By Tina Moss
Being a mother is challenging. Being the mother of a child with hypohidrotic ectodermal dysplasia (HED) takes challenging to another level. After our son Jacob was diagnosed with HED, his father and I knew that he would require a lot of dental work culminating in implants when he was a young adult.
As a carrier I have some of the symptoms of HED, one of them being a number of missing teeth, and I had some significant baggage where dentistry was concerned. The specter of putting my only child through the long dental implant process felt insurmountable to me.
I was consumed by rational and irrational fears to the point of having to run out of an implant seminar during a NFED family conference five minutes after it started.
Jake was quite young at the time, only four or five, but the prospect of what he was going to face later in life was too much for me. I bolted. Jake’s father stayed, gathered information, and came away excited about the advances being made in implant technology. He assured me that by the time Jake was ready it would be a whole new world. Yeah, right. I still felt like throwing up.
Fast forward 20 years and Jake’s implant journey is finally over. He is the proud owner of a glorious set of teeth. They are his own as much as any teeth he might have grown himself, and no one would ever know they’d been fabricated in a lab.
Jake survived, his father and I survived, and now with the luxury of hindsight, I can say that while difficult and scary at times, accompanying Jake on his implant journey was an experience in which I grew as a parent.
I learned to let go and trust my child, and came though with flying colors in a way the terrified mother of four-year-old Jake would have thought impossible. Much of this is due to Jake’s courage and strength of character, as well as the skill, dedication and kindness of our dental team.
After a false start with a prosthodontist who instilled more anxiety and confusion than confidence, we were referred to the oral surgeon who did Jake’s upper jaw bone graft and implanted a total of ten screws in his upper and lower jaws, and the prosthodontist who engineered and oversaw the manufacture of his teeth.
I can’t stress enough how important it is to have medical professionals you trust, who will take the time to explain things to you and your child, more than once or twice if necessary, and who collaborate well together.
Jake’s oral surgeon, Peter Moy, D.M.D., and his prosthodontist, Harel Simon, D.M.D., were exemplary in every way. Due to the complicated nature of Jake’s case, they spent hours meeting to discuss, plan and engineer the transformation of Jake’s jaw and the placement of the implant screws.
These two men enabled me to let go of some of my trepidation and fear over what Jake would be going through and about the eventual outcome. I also realized I had to deal with and let go of my personal dental baggage in order to be the kind of mother I wanted to be for my son as he embarked on what would end up being a five-year process.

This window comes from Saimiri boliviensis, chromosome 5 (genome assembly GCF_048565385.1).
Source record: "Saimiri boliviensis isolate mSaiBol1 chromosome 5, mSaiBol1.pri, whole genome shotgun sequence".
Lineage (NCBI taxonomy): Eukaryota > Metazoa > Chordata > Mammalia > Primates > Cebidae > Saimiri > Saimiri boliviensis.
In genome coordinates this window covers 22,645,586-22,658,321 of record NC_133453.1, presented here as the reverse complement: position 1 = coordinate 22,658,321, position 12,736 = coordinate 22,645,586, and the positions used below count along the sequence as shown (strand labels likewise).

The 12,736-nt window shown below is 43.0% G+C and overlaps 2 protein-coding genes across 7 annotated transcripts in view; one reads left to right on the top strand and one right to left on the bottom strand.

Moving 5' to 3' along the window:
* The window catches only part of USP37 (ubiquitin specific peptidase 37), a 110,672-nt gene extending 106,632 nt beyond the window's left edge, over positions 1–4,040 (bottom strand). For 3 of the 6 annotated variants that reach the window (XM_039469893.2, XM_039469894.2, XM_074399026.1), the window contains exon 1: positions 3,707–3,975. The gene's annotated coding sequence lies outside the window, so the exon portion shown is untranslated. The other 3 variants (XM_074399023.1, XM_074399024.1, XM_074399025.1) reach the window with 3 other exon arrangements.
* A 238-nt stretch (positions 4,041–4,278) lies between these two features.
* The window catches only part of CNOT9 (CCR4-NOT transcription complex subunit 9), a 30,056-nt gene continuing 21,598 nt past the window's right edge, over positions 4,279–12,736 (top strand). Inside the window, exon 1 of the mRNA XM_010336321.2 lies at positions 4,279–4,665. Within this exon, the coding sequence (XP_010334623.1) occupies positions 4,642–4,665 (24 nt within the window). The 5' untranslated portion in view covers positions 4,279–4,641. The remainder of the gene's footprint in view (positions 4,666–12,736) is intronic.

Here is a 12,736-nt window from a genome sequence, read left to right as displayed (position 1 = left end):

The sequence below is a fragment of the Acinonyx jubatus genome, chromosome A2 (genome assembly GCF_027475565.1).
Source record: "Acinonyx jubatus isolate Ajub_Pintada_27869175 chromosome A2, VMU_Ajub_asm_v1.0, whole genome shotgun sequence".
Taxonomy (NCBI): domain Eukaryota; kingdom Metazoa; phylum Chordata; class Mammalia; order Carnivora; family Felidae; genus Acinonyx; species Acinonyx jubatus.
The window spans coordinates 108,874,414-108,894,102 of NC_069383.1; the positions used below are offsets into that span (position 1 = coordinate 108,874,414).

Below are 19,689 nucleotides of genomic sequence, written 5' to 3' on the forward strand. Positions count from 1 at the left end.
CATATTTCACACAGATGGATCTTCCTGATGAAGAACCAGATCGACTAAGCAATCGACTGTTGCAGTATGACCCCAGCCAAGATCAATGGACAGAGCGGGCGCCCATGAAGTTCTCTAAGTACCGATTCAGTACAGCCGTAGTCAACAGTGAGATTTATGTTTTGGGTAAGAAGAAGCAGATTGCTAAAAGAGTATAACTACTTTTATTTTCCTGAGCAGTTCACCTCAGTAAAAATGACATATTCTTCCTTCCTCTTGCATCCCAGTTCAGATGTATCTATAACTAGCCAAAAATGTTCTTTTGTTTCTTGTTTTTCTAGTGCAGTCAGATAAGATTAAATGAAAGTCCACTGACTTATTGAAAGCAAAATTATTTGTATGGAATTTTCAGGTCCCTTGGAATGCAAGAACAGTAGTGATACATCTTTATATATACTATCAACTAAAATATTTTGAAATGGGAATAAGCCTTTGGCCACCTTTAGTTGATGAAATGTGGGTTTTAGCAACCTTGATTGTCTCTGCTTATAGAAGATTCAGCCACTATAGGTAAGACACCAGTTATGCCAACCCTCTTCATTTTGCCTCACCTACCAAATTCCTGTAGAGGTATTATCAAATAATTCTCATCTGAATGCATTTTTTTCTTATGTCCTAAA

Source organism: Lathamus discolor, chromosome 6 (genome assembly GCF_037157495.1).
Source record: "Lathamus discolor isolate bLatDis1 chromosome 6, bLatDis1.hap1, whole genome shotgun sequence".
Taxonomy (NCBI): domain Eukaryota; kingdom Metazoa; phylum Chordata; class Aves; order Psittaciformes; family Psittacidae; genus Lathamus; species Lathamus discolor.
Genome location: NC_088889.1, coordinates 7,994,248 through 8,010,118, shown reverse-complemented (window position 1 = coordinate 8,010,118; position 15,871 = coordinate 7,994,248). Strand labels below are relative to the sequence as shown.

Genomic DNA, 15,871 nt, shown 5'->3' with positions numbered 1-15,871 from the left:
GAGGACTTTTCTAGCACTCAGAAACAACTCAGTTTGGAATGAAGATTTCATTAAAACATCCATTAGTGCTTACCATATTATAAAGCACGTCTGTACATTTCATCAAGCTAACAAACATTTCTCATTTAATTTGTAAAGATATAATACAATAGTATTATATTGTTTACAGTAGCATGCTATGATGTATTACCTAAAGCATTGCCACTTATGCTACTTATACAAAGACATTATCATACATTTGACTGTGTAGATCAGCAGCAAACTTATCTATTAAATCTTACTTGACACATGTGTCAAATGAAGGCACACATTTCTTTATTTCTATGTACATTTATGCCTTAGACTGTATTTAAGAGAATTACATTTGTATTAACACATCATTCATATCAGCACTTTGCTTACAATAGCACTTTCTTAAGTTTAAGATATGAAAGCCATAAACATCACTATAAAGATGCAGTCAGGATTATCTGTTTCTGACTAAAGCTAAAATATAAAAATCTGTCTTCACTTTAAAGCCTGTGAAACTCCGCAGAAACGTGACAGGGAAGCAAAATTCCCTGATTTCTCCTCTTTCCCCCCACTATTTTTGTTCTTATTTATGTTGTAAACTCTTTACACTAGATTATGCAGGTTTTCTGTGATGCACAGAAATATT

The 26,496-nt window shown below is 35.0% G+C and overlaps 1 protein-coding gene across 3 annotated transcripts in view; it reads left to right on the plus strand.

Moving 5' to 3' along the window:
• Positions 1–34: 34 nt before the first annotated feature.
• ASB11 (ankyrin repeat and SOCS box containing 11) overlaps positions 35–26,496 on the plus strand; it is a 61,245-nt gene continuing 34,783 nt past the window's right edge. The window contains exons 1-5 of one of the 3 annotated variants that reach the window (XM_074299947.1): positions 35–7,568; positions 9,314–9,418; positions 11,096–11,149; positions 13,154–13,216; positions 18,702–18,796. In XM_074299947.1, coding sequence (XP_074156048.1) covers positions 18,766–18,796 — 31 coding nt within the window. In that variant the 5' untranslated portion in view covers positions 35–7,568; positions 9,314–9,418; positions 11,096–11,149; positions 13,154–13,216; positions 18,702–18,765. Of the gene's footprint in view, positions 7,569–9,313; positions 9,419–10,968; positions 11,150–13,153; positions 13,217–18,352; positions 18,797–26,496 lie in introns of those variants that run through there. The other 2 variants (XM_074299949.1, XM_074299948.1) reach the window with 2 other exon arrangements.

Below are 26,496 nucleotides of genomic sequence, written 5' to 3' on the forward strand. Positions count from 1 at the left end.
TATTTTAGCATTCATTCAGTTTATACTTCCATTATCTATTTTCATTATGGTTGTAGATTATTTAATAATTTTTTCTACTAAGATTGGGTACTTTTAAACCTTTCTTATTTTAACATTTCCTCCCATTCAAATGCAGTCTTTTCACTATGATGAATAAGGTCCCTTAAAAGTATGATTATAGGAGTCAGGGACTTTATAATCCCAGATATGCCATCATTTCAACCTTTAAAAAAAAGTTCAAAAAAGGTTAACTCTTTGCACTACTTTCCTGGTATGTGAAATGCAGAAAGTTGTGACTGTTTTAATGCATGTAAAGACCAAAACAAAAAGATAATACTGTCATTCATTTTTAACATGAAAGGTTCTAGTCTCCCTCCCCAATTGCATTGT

Jake got through his multiple surgeries with remarkable maturity and an absence of external drama. He healed quickly and had minimal discomfort. I hovered over him, checking, asking questions, forcing soft foods on him and obsessing until I figured out that I needed to do these things more for myself than for him.
I knew Jake struggled with anxiety about many aspects of what he was going through, and I tried, probably unsuccessfully, to mitigate some of this, but at a certain point I had to have faith that he would ultimately be okay.
For me, a huge turning point in the entire adventure occurred after Jake’s surgery to implant six screws into his upper jaw bone. Once the surgery was over, I was escorted into Dr. Moy’s consult room where I found Jake in a wheelchair still woozy from general anesthesia. Dr. Moy showed us the postoperative x-ray of Jake’s jaw with the newly implanted screws in place.
As I stared at the image on the computer screen I felt a shift inside of me. What I saw was not only six perfectly vertical titanium screws in Jake’s jaw but also an amazing and beautiful image in and of itself.
Art and technology combined; all there implanted in my son’s jaw. While I held onto a healthy amount of fear and concern about bone graft or implant failure my outlook veered more in the direction of excitement and anticipation.
Jake was a freshman in college when he underwent his surgical procedures and was able to get himself to and from his follow-up appointments with Dr. Moy and the many appointments with Dr. Simon as he began the painstaking work of creating the perfect set of teeth to attach to the ten screws in Jake’s mouth. This took a very long time and after the first few appointments to which I did accompany him, it dawned on me that I was no longer needed.
Jake made his own appointments and communicated with Dr. Simon through text and email when he needed to. He started the implant process as a teenager but was now a young adult who, by the time the permanent teeth were done and in his mouth had graduated from college, no longer lived at home and had a job. When the implant process began it seemed as if it would never end.
Now that it is finally over, Jake’s smile is beautiful to behold. Not just because of the teeth but because of the confidence and maturity that smile exudes. As a parent, this is the best reward I can imagine receiving after all the years of planning, worrying, and wondering how it would all turn out.
I wish I could travel back in time and tell the terrified mother who rushed out of the implant session so long ago that all would be well. That there would be some difficult times but that her amazing boy would not only survive, but would thrive as a result of his challenges, and so would she.
Read Jacob’s perspective on the dental implant process:
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